The genetic biodiversity of traditional medicinal plants is continuously under the looming threat of extinction due to ever-growing exploitation, environmental degradation, unsustainable plant harvesting techniques, loss of plant growth habitats, and uncontrolled trade in medicinal plants. Currently, the industrial uses of traditional medicinal plants are many. These range from traditional remedies, herbal teas, nutraceuticals, galenicals, phytopharmaceuticals, and industrially produced pharmaceuticals. In addition, traditional medicinal plants constitute a valuable source of valuable foreign exchange for most developing countries, as they are a dependable source of drugs such as quinine and artemisinin. The traditional medicinal plants market in the U.S. is estimated at U.S. $1.6 billion per year. China is leading with exports of over 120,000 tonnes per year, followed by India with some 32,000 tonnes per year and Madagascar with 8198 tonnes per year. It is estimated that Europe imports about 400,000 tonnes annually of traditional medicinal plants from Africa and Asia with an average market value of U.S. $1 billion (Hoareau and DaSilva, 1999).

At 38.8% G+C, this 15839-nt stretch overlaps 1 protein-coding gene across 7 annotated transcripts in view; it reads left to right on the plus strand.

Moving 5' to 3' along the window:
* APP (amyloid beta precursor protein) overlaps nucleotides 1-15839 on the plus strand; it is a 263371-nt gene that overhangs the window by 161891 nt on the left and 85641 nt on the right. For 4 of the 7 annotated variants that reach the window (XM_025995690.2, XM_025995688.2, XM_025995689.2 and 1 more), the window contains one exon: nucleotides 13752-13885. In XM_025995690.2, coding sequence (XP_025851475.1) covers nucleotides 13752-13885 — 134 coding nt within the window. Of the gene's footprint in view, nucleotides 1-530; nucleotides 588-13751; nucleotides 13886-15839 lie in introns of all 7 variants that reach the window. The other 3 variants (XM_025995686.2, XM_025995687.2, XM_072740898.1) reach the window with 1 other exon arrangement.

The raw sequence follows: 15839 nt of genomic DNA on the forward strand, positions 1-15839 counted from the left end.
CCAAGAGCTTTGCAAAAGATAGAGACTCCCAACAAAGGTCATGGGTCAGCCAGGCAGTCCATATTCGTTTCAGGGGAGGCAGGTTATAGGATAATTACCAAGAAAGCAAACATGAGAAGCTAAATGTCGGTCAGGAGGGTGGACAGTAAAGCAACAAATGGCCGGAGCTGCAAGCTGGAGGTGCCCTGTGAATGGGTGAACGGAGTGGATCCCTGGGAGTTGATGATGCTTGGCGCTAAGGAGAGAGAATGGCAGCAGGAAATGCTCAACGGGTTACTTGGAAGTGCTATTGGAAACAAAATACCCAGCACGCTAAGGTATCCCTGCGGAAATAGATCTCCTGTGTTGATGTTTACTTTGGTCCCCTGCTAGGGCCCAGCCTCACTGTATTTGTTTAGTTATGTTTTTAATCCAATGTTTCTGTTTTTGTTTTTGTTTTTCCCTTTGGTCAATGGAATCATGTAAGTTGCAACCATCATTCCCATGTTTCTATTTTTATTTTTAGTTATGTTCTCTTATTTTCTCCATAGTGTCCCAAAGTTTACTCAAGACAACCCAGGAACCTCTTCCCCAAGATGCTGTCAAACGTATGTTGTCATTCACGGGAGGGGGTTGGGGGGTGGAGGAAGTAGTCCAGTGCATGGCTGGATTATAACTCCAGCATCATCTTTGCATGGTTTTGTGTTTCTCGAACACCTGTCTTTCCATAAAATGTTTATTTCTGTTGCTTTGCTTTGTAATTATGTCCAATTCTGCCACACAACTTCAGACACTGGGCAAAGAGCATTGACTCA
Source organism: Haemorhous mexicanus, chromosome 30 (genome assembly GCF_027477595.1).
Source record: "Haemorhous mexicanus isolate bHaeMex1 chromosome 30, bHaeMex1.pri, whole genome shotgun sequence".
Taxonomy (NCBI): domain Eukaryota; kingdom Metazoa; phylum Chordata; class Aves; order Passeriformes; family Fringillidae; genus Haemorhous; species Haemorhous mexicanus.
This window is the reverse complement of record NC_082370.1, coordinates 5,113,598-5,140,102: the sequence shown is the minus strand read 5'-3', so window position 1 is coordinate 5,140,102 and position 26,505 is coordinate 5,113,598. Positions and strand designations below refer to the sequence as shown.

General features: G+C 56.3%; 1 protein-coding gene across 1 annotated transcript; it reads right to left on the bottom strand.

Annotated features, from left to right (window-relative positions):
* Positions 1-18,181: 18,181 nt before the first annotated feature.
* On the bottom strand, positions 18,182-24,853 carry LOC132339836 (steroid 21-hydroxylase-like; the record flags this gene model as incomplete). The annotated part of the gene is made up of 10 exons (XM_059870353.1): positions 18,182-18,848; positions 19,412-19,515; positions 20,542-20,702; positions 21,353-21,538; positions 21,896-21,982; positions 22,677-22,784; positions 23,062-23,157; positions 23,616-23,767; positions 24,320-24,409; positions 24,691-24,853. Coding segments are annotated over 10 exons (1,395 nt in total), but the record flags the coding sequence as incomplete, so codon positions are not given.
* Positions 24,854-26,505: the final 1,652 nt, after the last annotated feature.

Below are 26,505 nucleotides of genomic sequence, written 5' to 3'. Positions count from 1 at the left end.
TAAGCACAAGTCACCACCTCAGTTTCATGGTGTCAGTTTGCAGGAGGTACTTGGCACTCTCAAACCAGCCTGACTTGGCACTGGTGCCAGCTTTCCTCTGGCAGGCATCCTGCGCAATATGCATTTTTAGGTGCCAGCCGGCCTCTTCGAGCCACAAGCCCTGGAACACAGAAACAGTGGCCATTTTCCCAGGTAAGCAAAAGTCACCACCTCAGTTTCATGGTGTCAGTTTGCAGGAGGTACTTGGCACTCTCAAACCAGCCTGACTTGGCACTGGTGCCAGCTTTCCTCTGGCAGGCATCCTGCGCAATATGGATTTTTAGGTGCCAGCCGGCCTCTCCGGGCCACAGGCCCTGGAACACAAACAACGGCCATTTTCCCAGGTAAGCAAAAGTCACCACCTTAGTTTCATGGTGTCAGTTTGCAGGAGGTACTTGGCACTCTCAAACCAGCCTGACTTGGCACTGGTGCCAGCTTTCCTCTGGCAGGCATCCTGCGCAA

The production and commercialisation of traditional medicinal plant-based products in developing countries are dependent upon the availability of resources and information concerning the downstream bioprocessing, phytochemical extraction, and marketing of the phytopharmaceutical products.
1.2.9 The Position of Traditional Medicine in the Multilateral Initiative ON MALARIA